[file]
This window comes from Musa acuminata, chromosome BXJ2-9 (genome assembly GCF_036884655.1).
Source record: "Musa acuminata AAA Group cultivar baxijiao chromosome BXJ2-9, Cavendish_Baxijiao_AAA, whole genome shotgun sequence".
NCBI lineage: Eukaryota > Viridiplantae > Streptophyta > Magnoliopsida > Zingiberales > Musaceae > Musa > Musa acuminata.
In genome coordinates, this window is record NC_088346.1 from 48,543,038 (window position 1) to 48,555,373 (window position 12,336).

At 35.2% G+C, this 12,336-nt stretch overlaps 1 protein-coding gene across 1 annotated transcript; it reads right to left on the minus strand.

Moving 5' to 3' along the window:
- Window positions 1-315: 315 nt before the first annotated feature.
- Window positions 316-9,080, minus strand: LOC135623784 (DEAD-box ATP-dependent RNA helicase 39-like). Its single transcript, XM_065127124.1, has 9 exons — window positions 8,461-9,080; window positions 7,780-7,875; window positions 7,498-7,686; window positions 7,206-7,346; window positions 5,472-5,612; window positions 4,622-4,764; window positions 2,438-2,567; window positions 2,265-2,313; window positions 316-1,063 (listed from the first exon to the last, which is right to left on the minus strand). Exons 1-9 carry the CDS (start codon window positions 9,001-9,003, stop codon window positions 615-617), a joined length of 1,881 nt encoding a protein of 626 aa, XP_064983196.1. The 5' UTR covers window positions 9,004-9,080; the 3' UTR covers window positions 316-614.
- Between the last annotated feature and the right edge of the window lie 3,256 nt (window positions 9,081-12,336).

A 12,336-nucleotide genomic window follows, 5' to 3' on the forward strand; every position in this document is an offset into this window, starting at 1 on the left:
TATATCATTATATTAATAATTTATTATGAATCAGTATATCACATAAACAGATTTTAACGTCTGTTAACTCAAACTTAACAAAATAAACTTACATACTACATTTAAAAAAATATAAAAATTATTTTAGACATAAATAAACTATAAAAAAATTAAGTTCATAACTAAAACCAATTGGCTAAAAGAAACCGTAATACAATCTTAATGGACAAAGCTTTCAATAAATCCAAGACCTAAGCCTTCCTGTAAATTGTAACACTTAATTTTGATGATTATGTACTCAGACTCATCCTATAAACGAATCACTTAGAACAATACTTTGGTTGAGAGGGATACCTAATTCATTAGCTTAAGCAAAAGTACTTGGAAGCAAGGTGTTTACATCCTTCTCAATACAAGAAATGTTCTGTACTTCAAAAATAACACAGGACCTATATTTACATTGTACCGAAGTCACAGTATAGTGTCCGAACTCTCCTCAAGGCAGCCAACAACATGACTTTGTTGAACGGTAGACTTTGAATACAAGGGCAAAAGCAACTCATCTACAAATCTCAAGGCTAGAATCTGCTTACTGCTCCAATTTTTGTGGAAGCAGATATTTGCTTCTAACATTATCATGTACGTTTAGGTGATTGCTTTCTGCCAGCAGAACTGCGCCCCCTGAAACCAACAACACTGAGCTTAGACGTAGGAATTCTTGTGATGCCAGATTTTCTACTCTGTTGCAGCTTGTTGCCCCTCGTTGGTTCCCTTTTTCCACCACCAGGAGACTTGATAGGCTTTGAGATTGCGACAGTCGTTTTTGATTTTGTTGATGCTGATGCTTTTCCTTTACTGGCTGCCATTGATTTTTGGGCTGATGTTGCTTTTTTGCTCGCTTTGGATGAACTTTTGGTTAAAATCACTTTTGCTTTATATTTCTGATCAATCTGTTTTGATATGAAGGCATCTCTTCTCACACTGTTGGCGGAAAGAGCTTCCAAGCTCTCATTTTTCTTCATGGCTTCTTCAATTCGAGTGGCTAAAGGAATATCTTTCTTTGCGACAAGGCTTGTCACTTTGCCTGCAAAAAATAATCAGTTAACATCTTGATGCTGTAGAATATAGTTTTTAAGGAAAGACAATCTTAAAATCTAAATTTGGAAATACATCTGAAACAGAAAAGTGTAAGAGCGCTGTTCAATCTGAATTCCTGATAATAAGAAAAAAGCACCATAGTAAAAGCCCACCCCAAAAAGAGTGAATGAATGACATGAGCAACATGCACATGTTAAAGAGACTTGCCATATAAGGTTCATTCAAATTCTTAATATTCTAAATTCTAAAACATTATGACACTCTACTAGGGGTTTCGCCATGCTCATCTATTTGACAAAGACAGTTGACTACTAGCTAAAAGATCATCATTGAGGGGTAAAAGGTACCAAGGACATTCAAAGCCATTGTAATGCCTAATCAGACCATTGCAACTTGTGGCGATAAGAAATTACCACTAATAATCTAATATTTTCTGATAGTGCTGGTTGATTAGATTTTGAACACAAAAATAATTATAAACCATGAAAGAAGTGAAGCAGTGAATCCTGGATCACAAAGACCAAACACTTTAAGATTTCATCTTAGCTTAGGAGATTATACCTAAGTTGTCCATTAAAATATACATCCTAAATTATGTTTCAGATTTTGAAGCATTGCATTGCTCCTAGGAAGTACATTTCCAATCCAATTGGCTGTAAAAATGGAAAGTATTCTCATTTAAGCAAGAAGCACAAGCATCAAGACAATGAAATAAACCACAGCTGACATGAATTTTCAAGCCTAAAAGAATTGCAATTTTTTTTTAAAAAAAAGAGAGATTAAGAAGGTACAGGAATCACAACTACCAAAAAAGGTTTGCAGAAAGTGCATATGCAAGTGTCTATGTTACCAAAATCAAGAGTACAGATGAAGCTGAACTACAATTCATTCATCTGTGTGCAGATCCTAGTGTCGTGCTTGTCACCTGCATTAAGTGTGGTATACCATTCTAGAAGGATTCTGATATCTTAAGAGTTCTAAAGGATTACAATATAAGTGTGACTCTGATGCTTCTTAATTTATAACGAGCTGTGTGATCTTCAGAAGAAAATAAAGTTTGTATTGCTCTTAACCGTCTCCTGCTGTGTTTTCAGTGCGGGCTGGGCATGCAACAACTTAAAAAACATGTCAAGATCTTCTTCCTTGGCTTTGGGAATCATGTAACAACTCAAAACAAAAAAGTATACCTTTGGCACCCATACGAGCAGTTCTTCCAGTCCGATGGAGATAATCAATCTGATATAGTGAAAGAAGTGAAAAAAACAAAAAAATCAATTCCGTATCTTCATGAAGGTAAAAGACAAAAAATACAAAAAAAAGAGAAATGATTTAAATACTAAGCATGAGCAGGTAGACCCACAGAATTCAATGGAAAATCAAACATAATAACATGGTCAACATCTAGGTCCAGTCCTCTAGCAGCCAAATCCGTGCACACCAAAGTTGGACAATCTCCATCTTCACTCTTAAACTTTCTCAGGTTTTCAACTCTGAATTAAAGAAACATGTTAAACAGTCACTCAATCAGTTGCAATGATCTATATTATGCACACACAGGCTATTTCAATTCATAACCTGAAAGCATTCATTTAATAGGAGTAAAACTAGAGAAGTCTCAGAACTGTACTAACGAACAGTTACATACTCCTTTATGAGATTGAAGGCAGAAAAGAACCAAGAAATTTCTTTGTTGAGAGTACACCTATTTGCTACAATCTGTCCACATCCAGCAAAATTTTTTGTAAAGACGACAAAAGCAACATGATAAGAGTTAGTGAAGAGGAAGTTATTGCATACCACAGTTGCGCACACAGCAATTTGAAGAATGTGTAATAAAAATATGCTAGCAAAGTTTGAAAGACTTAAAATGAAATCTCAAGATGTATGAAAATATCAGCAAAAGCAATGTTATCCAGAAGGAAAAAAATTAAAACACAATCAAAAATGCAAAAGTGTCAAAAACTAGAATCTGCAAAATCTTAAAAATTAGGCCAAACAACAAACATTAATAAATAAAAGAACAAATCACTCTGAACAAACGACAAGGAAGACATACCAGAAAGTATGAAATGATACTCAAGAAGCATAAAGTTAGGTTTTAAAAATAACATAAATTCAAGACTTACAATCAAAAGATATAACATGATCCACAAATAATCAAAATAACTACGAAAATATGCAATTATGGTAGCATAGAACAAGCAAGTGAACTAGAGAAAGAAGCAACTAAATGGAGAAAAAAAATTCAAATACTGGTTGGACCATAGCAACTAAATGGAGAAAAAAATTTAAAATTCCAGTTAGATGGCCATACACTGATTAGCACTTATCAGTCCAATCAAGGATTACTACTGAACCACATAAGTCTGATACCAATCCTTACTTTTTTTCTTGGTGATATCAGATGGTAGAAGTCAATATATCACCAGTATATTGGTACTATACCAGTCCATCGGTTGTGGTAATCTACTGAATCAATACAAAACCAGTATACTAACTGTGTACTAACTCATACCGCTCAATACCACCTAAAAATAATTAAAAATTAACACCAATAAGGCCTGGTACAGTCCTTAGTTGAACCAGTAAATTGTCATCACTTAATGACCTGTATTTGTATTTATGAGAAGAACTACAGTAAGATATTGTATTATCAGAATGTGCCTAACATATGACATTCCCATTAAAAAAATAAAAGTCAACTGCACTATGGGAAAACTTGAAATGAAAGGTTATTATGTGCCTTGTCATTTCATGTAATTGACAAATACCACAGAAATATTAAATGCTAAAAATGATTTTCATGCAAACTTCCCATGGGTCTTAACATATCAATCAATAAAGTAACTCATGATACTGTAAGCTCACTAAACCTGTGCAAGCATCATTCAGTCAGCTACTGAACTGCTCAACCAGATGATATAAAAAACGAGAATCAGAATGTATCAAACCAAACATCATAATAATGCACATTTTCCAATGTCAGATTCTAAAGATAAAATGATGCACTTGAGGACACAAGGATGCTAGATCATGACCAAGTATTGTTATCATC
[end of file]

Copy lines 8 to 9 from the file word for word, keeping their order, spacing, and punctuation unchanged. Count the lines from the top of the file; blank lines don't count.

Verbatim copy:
- Window positions 316-9,080, minus strand: LOC135623784 (DEAD-box ATP-dependent RNA helicase 39-like). Its single transcript, XM_065127124.1, has 9 exons — window positions 8,461-9,080; window positions 7,780-7,875; window positions 7,498-7,686; window positions 7,206-7,346; window positions 5,472-5,612; window positions 4,622-4,764; window positions 2,438-2,567; window positions 2,265-2,313; window positions 316-1,063 (listed from the first exon to the last, which is right to left on the minus strand). Exons 1-9 carry the CDS (start codon window positions 9,001-9,003, stop codon window positions 615-617), a joined length of 1,881 nt encoding a protein of 626 aa, XP_064983196.1. The 5' UTR covers window positions 9,004-9,080; the 3' UTR covers window positions 316-614.
- Between the last annotated feature and the right edge of the window lie 3,256 nt (window positions 9,081-12,336).